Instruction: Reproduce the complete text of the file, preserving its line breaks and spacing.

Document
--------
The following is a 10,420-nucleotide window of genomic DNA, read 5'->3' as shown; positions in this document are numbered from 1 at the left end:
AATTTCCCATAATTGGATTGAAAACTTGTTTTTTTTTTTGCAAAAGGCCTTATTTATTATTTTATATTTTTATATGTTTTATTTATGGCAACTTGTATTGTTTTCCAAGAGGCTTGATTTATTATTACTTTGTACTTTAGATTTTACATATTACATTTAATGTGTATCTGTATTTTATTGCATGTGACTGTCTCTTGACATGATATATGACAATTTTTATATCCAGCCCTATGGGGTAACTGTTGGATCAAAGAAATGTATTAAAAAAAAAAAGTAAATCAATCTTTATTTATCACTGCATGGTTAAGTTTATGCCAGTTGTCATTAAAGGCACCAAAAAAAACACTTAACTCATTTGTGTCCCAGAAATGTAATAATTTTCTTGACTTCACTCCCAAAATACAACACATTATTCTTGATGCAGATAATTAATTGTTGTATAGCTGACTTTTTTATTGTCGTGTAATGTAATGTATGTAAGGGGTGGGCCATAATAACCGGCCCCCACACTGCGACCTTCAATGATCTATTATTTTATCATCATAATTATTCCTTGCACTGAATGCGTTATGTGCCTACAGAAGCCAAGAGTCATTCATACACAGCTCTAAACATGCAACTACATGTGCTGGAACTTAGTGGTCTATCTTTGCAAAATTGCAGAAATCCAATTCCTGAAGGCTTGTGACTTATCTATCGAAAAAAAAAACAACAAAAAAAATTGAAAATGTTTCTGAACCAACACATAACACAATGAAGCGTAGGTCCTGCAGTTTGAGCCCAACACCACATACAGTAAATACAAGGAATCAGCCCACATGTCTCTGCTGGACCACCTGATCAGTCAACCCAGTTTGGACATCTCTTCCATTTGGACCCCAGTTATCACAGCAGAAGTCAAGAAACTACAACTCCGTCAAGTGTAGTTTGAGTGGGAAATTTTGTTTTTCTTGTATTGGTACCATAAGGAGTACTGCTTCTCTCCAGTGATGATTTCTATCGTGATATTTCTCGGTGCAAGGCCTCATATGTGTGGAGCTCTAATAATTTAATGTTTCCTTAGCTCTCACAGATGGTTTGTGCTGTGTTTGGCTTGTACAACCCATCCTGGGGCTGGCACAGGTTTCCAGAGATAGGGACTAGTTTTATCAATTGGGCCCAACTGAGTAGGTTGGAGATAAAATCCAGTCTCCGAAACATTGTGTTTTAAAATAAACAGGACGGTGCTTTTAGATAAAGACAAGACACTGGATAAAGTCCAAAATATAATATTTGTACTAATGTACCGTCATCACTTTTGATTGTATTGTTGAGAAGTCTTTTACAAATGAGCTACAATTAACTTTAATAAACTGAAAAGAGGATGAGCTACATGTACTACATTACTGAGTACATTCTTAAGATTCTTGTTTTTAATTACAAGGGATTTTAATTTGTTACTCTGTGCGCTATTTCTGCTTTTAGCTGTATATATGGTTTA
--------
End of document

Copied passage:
The following is a 10,420-nucleotide window of genomic DNA, read 5'->3' as shown; positions in this document are numbered from 1 at the left end:
AATTTCCCATAATTGGATTGAAAACTTGTTTTTTTTTTTGCAAAAGGCCTTATTTATTATTTTATATTTTTATATGTTTTATTTATGGCAACTTGTATTGTTTTCCAAGAGGCTTGATTTATTATTACTTTGTACTTTAGATTTTACATATTACATTTAATGTGTATCTGTATTTTATTGCATGTGACTGTCTCTTGACATGATATATGACAATTTTTATATCCAGCCCTATGGGGTAACTGTTGGATCAAAGAAATGTATTAAAAAAAAAAAGTAAATCAATCTTTATTTATCACTGCATGGTTAAGTTTATGCCAGTTGTCATTAAAGGCACCAAAAAAAACACTTAACTCATTTGTGTCCCAGAAATGTAATAATTTTCTTGACTTCACTCCCAAAATACAACACATTATTCTTGATGCAGATAATTAATTGTTGTATAGCTGACTTTTTTATTGTCGTGTAATGTAATGTATGTAAGGGGTGGGCCATAATAACCGGCCCCCACACTGCGACCTTCAATGATCTATTATTTTATCATCATAATTATTCCTTGCACTGAATGCGTTATGTGCCTACAGAAGCCAAGAGTCATTCATACACAGCTCTAAACATGCAACTACATGTGCTGGAACTTAGTGGTCTATCTTTGCAAAATTGCAGAAATCCAATTCCTGAAGGCTTGTGACTTATCTATCGAAAAAAAAAACAACAAAAAAAATTGAAAATGTTTCTGAACCAACACATAACACAATGAAGCGTAGGTCCTGCAGTTTGAGCCCAACACCACATACAGTAAATACAAGGAATCAGCCCACATGTCTCTGCTGGACCACCTGATCAGTCAACCCAGTTTGGACATCTCTTCCATTTGGACCCCAGTTATCACAGCAGAAGTCAAGAAACTACAACTCCGTCAAGTGTAGTTTGAGTGGGAAATTTTGTTTTTCTTGTATTGGTACCATAAGGAGTACTGCTTCTCTCCAGTGATGATTTCTATCGTGATATTTCTCGGTGCAAGGCCTCATATGTGTGGAGCTCTAATAATTTAATGTTTCCTTAGCTCTCACAGATGGTTTGTGCTGTGTTTGGCTTGTACAACCCATCCTGGGGCTGGCACAGGTTTCCAGAGATAGGGACTAGTTTTATCAATTGGGCCCAACTGAGTAGGTTGGAGATAAAATCCAGTCTCCGAAACATTGTGTTTTAAAATAAACAGGACGGTGCTTTTAGATAAAGACAAGACACTGGATAAAGTCCAAAATATAATATTTGTACTAATGTACCGTCATCACTTTTGATTGTATTGTTGAGAAGTCTTTTACAAATGAGCTACAATTAACTTTAATAAACTGAAAAGAGGATGAGCTACATGTACTACATTACTGAGTACATTCTTAAGATTCTTGTTTTTAATTACAAGGGATTTTAATTTGTTACTCTGTGCGCTATTTCTGCTTTTAGCTGTATATATGGTTTA